Business plan vs. pitch deck? Which should you be focusing on first as a startup founder?
For decades entrepreneurs and business owners believed they needed to focus on building a comprehensive business plan. All before taking real action. There were good reasons for that. More recently, many entrepreneurs have gone almost exclusively with pitch decks in place of a traditional business plan.
Which of these two approaches is best? Does it depend on the type of business you are starting or if you plan any fundraising efforts? Is a hybrid approach the wisest move? Or should you stay intensely focused on one before the other?
Definitions: Business Plans Vs. Pitch Decks
A traditional business plan is a fairly lengthy text-based document. It lays out all of the parts of the business.
From the corporate structure to marketing plans to startup needs and growth plans and financial forecasts for the next five years. Plus the much longer-term game plan. This is typically in a Microsoft Word style format, and can easily run 25 pages. It begins with a brief executive summary. Which can be 1-3 pages long on its own.
A pitch deck is a slide-based presentation. Think PowerPoint or Google Slides formatting. Ideally, your pitch deck will run between 5 to 20 slides. It is a very short, simple and compact version of a traditional business plan. Pitch decks emerged specifically for pitching startups to potential investors for fundraising. However, they are increasingly replacing business plans.
Uses For A Business Plan Today
Are business plans still relevant today?
Yes and no. Every business and entrepreneur should have a plan. We all know what failing to plan means. Yet, what is effective and valuable in terms of business plans may be changing and evolving.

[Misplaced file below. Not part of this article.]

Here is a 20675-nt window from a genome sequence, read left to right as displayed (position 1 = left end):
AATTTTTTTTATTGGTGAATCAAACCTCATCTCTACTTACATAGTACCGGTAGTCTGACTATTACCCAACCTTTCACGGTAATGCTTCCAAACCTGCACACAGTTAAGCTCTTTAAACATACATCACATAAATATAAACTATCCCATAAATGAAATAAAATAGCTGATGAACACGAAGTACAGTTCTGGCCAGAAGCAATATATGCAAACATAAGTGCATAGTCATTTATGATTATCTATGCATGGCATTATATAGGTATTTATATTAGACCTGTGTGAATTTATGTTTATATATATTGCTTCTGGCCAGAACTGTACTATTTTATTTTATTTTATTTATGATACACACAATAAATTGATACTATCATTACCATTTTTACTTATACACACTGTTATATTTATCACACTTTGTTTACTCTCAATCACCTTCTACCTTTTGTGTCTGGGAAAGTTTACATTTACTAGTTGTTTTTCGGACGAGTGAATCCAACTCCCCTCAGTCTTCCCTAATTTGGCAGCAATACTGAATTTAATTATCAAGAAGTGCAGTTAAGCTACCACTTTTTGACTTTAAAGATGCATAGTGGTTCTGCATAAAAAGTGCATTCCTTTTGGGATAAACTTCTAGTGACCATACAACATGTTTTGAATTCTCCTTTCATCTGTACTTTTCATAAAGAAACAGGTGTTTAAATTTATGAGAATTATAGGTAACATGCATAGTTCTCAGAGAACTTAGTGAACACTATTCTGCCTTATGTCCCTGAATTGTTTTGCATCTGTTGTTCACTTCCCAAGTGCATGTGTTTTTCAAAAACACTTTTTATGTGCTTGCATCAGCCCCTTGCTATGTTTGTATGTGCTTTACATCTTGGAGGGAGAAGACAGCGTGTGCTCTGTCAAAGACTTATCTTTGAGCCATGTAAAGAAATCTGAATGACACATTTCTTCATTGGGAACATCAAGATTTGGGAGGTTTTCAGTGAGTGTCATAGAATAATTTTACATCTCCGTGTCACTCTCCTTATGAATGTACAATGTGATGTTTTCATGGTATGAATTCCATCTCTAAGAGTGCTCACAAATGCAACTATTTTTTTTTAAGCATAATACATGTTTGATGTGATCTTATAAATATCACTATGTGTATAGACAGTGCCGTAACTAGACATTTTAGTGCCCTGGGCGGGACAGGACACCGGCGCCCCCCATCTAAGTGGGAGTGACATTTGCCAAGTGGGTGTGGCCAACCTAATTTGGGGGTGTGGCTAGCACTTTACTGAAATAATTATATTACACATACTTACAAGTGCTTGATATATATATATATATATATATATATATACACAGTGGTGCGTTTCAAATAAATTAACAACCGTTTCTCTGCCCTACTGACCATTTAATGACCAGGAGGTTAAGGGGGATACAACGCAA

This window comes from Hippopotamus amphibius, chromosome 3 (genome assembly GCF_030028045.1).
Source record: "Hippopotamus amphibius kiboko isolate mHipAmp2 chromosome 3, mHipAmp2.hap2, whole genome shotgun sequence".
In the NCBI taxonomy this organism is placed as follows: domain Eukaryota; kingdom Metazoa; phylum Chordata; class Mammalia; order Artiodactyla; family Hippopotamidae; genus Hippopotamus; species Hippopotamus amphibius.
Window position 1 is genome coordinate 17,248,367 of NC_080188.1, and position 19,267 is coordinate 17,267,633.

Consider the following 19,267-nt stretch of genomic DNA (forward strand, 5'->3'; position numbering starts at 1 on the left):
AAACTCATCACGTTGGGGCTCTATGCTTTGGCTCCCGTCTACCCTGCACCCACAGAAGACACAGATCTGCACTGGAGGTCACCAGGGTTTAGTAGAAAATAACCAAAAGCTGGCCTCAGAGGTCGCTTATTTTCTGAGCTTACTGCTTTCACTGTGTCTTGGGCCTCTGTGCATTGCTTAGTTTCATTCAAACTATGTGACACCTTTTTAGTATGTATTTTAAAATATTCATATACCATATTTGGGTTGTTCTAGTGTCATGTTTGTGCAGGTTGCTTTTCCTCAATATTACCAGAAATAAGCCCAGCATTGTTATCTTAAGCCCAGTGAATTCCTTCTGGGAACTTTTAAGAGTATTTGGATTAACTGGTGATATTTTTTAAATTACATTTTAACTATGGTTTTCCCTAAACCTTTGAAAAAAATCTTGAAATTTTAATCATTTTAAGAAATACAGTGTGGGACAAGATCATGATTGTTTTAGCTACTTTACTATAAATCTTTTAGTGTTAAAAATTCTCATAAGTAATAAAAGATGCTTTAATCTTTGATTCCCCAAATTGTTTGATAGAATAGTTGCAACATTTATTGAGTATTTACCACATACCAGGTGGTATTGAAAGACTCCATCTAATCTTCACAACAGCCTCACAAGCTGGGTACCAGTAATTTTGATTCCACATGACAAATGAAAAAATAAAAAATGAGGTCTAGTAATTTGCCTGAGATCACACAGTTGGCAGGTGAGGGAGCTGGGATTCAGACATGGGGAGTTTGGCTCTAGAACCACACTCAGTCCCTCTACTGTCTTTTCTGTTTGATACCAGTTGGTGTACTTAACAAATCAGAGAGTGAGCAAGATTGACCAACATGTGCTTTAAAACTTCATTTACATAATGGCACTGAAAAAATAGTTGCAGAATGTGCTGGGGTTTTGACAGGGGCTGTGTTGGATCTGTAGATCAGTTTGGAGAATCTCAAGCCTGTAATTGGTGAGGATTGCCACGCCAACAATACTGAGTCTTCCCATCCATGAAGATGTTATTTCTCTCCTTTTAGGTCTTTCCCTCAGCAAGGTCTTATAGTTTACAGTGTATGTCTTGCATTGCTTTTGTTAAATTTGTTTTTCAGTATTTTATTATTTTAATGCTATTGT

A business plan really helps you get depth and length in your plans. It gives more clarity than you could ever fit into a pitch deck. This process helps entrepreneurs really think through the details and big vision and long term game plan. It helps you get granular with marketing plans, startup costs, cash flow needs, and financial projections.
It also helps to give you a framework to start building on. As well as really thinking through a functional business model.
Investors, advisors and other key players may be completely satisfied with seeing a one-page business plan, executive summary, and bullet-pointed action plan. Providing that accompanies a great pitch deck.
However, there may still be some scenarios in which you will be asked for your business plan. This includes applying for some types of loans, leasing space and joining certain groups or applying for licenses.
The Pros & Cons Of Business Plans Today
The advantages of business plans:
- Being forced to think through the details
- Having an in-depth plan and awareness of your real needs
- Being able to back up the hype with something tangible
- Credibility with potential partners and early investors
- Being prepared if you are asked for it
- Having a comprehensive guide and roadmap to follow
The cons of business plans:
- Chances are no one else will ever read it
- Things move so fast, most may be irrelevant in a couple of months
- It’s a black hole for your time, energy and momentum